To complement the PBP fund are exchange-traded notes based on the CBOE S&P 500 BuyWrite Index. The iPath CBOE S&P 500 BuyWrite Index ETN (NYSEARCA:BWV), like its ETF counterpart, carries an annual investment cost of 75 basis points. The notes represent unsecured obligations of A+ rated Barclays Bank plc and, as such, expose investors to a credit risk not borne by holders of PBP. There’s a trade-off, though. Since the ETN tracks the underlying index without actually replicating it in a portfolio, there are no frictional transaction costs. That eliminates the major source of an ETF’s inbuilt tracking error.
Because of BWV’s light trading volume, the keen tracking of the index may be hard for the casual investor to see. Last sale prices can be stale by several minutes or even hours. That’s why the observed return varies greatly so much from that represented by the notes’ indicative value. Year to date, BWV appears to have gained 8.1 percent based on market prices. The return on the indicative value, at 6.7 percent, is much closer to PBP’s. Like PBP, BWV registers 0.02 on the alpha meter.
Rounding out our roster of buy-write products is one that really doesn’t buy anything at all. The ALPS U.S Equity High Volatility Put Write Index Fund (NYSEARCA:HVPW) is usually lumped in the buy-write category simply because there’s no other place to put it.
The fund writes cash-secured puts -- not calls -- selected by the fund’s index methodology on the basis of their implied volatilities. The index targets the most expensive options, the ones most likely to shrink in value if their underlying stocks remain flat or rise.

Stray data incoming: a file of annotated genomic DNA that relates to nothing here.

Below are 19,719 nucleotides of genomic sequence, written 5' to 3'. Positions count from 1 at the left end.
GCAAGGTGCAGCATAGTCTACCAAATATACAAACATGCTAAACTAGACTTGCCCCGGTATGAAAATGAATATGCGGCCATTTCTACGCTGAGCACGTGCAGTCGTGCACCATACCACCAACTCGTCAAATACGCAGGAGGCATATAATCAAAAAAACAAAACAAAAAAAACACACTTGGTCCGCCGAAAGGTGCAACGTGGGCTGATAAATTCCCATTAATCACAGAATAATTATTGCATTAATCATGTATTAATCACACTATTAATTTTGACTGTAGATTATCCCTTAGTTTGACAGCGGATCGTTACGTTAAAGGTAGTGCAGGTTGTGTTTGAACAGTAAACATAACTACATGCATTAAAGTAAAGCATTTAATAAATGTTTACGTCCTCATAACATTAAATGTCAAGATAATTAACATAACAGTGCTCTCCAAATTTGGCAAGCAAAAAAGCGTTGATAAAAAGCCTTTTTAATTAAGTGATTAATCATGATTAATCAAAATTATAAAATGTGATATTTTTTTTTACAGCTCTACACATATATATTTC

The fund writes new option positions every 60 days and aims for a 1.5 percent yield in every cycle. Launched in March, the fund seems to be pretty much on track with a 2.9 percent return through May 15, though its alpha is clocked at 0.00. The fund’s expense ratio is 95 basis points.
130/30 or fight!
Buy-writes, being synthesized short puts, represent a neutral-to-slightly-bullish attitude toward the market. 130/30 portfolios are decidedly bullish. The descriptive ratio refers to the products’ long/short mix -- 130 percent long, 30 percent short. If you’re wondering how a portfolio can be anything more than 100 percent anything, you need only remember the word “leverage.”
Here’s how a 130/30 portfolio’s typically built. First, all the stocks in the investable universe are ranked according to their attractiveness. The highest-scoring issues become buy candidates, the lowest are short sale prospects. All --100 percent -- of the portfolio’s cash assets are committed to purchasing the high-ranked stocks. In other words, the foundation of the strategy is a “long-only” mix. But then, the shorts are enabled. Bottom-ranked stocks are sold to generate cash equal to 30 percent of the long side. The cash is then rolled into additional purchases of shares from the “long” roster.
The portfolio's long side ends up levered by its short sales, allowing $160 to be invested for every $100 under management. Despite this leverage, there's no more than market risk undertaken. That's because the strategy maintains a beta at or around 1.00 versus its benchmark. The net result of being 130 percent long and 30 percent short is, after all, a 100 percent long position, or full exposure to the market.
You might well ask why anyone would want to invest in a complicated portfolio that delivers the same risk exposure as a long-only index product. Alpha, that’s why. A short-enabled portfolio exploits both short and long ideas to get an edge on the market.
Two ETPs make up the 130/30 category.
The KEYnotes First Trust Enhanced 130/30 Large Cap Index ETN (NYSEARCA:JFT) tracks a proprietary equal-weighted benchmark culled from the 2,500 largest domestically traded stocks. The note’s annual investment charge of 95 basis points buys investors a -0.01 year-to-date alpha, largely to the underlying index’s higher-than-market volatility.